The brief descriptions that introduce the psalms have David listed as author in  73 instances. David’s personality and identity are clearly stamped on many of  these psalms. While it is clear that David wrote many of the individual psalms,  he is definitely not the author of the entire collection. Two of the psalms (72)  and (127) are attributed to Solomon, David’s son and successor. Psalm 90 is a  prayer assigned to Moses. Another group of 12 psalms (50) and (73—83) is  ascribed to the family of Asaph. The sons of Korah wrote 11 psalms (42, 44-49,  84-85,87-88). Psalm 88 is attributed to Heman, while (89) is assigned to Ethan  the Ezrahite. With the exception of Solomon and Moses, all these additional  authors were priests or Levites who were responsible for providing music for  sanctuary worship during David’s reign. Fifty of the psalms designate no  specific person as author.

Date of Writing: A careful  examination of the authorship question, as well as the subject matter covered by  the psalms themselves, reveals that they span a period of many centuries. The  oldest psalm in the collection is probably the prayer of Moses (90), a  reflection on the frailty of man as compared to the eternity of God. The latest  psalm is probably (137), a song of lament clearly written during the days when  the Hebrews were being held captive by the Babylonians, from about 586 to 538  B.C.

It is clear that the 150 individual psalms were written by many  different people across a period of a thousand years in Israel’s history. They  must have been compiled and put together in their present form by some unknown  editor shortly after the captivity ended about 537 B.C.

Purpose  of Writing: The Book of Psalms is the longest book in the Bible, with  150 individual psalms. It is also one of the most diverse, since the psalms deal  with such subjects as God and His creation, war, worship, wisdom, sin and evil,  judgment, justice, and the coming of the Messiah.

Key Verses:  Psalm 19:1 “The heavens declare the glory of God; the skies proclaim the work of his  hands.”

Psalm  22:16-19, “Dogs have surrounded me; a band of evil men has encircled me,  they have pierced my hands and my feet. I can count all my bones; people stare  and gloat over me. They divide my garments among them and cast lots for my  clothing.”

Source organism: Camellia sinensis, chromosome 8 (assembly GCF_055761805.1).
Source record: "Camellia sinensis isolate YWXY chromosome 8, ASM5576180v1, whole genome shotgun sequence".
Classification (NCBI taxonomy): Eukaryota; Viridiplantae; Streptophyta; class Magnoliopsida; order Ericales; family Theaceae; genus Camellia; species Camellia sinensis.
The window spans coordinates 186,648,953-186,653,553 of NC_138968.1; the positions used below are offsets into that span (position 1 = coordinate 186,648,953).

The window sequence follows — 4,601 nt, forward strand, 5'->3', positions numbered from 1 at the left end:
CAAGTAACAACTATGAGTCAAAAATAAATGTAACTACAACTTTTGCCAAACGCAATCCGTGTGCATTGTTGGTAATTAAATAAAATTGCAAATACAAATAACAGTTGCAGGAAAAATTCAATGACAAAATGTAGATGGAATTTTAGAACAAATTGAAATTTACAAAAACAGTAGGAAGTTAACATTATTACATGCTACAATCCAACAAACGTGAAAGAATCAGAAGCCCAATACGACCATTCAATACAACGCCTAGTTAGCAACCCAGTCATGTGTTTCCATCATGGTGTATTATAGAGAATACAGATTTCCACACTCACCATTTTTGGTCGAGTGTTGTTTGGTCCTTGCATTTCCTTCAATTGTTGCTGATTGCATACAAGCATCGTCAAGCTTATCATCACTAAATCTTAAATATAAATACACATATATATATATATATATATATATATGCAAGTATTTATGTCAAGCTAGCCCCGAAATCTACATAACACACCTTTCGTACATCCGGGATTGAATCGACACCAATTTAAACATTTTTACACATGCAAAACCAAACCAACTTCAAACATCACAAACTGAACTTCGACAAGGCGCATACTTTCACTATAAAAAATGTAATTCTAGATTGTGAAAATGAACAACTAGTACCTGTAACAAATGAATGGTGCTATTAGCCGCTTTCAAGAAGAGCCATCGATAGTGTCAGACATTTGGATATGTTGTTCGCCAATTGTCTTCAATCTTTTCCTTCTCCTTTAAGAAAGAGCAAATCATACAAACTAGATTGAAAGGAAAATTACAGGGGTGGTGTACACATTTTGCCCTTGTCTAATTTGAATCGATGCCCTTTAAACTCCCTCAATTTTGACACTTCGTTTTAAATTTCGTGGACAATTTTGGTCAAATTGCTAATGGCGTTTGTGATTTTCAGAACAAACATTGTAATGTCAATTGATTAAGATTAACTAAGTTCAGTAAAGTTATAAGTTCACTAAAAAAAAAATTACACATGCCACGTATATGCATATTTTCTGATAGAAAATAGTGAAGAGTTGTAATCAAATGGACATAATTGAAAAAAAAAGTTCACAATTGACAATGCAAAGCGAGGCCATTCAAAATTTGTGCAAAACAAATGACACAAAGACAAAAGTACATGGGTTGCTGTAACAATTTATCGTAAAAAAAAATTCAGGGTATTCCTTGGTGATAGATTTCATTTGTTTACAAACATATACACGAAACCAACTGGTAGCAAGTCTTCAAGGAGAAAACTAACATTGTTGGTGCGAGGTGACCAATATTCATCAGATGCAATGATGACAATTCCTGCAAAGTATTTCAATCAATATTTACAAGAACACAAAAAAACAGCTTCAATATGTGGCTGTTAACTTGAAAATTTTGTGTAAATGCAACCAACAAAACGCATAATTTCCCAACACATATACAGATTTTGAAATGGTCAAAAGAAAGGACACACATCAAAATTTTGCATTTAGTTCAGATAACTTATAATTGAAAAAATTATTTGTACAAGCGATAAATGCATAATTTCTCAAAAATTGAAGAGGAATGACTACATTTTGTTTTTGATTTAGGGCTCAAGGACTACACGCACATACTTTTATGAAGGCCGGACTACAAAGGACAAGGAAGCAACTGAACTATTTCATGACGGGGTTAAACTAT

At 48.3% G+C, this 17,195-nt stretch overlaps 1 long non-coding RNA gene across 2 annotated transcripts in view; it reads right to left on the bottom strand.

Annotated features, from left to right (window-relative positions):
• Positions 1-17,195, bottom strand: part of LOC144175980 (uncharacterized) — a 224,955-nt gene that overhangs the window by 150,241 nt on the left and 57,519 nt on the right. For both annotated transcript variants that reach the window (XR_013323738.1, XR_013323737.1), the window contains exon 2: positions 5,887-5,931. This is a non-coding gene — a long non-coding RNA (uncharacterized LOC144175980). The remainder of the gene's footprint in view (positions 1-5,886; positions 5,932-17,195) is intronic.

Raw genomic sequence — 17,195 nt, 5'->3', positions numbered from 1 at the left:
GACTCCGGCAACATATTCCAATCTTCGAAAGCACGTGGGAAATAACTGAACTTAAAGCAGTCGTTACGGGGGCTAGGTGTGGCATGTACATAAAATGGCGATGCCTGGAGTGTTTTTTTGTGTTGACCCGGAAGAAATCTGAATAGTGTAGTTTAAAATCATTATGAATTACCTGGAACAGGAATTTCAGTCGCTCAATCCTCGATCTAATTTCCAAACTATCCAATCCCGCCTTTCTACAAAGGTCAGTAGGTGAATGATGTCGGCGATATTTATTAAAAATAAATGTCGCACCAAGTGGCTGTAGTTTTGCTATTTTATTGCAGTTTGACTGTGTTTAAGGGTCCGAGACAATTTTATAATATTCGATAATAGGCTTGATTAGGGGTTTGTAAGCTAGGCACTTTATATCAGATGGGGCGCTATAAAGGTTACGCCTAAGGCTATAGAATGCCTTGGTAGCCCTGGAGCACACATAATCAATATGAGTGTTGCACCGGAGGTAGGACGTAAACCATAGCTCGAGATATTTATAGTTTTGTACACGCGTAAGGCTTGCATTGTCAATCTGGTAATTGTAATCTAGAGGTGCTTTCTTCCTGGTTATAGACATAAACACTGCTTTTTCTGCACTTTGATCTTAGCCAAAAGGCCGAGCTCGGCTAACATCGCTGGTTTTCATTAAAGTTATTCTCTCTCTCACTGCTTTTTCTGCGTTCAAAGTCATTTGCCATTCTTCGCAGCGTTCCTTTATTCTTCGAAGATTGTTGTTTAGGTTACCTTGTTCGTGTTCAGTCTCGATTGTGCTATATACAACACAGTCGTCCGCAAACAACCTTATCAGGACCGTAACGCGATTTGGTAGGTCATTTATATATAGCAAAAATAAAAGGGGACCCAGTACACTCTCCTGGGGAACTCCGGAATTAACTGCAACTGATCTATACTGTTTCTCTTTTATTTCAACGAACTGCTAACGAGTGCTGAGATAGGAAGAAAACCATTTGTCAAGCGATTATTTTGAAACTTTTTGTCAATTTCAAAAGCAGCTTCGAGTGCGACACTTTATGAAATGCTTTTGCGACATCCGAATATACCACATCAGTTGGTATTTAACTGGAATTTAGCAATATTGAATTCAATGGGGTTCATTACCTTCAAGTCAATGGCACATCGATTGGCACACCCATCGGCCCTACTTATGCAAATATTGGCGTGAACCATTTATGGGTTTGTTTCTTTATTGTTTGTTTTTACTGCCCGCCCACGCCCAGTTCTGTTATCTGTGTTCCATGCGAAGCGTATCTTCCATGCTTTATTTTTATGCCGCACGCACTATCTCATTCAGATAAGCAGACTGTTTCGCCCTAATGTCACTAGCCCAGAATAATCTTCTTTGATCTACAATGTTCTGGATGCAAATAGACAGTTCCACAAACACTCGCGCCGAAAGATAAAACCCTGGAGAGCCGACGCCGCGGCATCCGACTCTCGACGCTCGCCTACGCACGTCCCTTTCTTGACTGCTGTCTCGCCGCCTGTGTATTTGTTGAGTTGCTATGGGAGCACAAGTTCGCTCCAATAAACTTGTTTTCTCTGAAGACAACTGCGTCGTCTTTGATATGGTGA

Psalm 23:1,  “The LORD is my shepherd, I shall not be in want.”

Psalm 29:1-2, “Ascribe to  the LORD, O mighty ones, ascribe to the LORD glory and strength. Ascribe to the  LORD the glory due his name; worship the LORD in the splendor of his  holiness.”

Psalm 51:10,  “Create in me a pure heart, O God, and renew a steadfast spirit within  me.”

Psalm  119:1-2, “Blessed are they whose ways are blameless, who walk according to  the law of the LORD. Blessed are they who keep his statutes and seek him with  all their heart.”

Brief Summary: The Book of Psalms is  a collection of prayers, poems, and hymns that focus the worshiper’s thoughts on  God in praise and adoration. Parts of this book were used as a hymnal in the  worship services of ancient Israel. The musical heritage of the psalms is  demonstrated by its title. It comes from a Greek word which means “a song sung  to the accompaniment of a musical instrument.”

Foreshadowings:  God’s provision of a Savior for His people is a recurring theme in the  Psalms. Prophetic pictures of the Messiah are seen in numerous psalms. Psalm 2:1-12 portrays the  Messiah’s triumph and kingdom. Psalm  16:8-11 foreshadows His death and resurrection. Psalm 22 shows us the  suffering Savior on the cross and presents detailed prophecies of the  crucifixion, all of which were fulfilled perfectly. The glories of the Messiah  and His bride are on exhibit in Psalm  45:6-7, while Psalms  72:6-17, 89:3-37110:1-7 and 132:12-18 present the glory and universality of His  reign.

Practical Application: One of the results of  being filled with the Spirit or the word of Christ is singing. The psalms are  the “songbook” of the early church that reflected the new truth in  Christ.

God is the same Lord in all the psalms. But we respond to Him in  different ways, according to the specific circumstances of our lives. What a  marvelous God we worship, the psalmist declares, One who is high and lifted up  beyond our human experiences but also one who is close enough to touch and who  walks beside us along life’s way.

We can bring all our feelings to  God—no matter how negative or complaining they may be—and we can rest assured  that He will hear and understand. The psalmist teaches us that the most profound  prayer of all is a cry for help as we find ourselves overwhelmed by the problems  of life.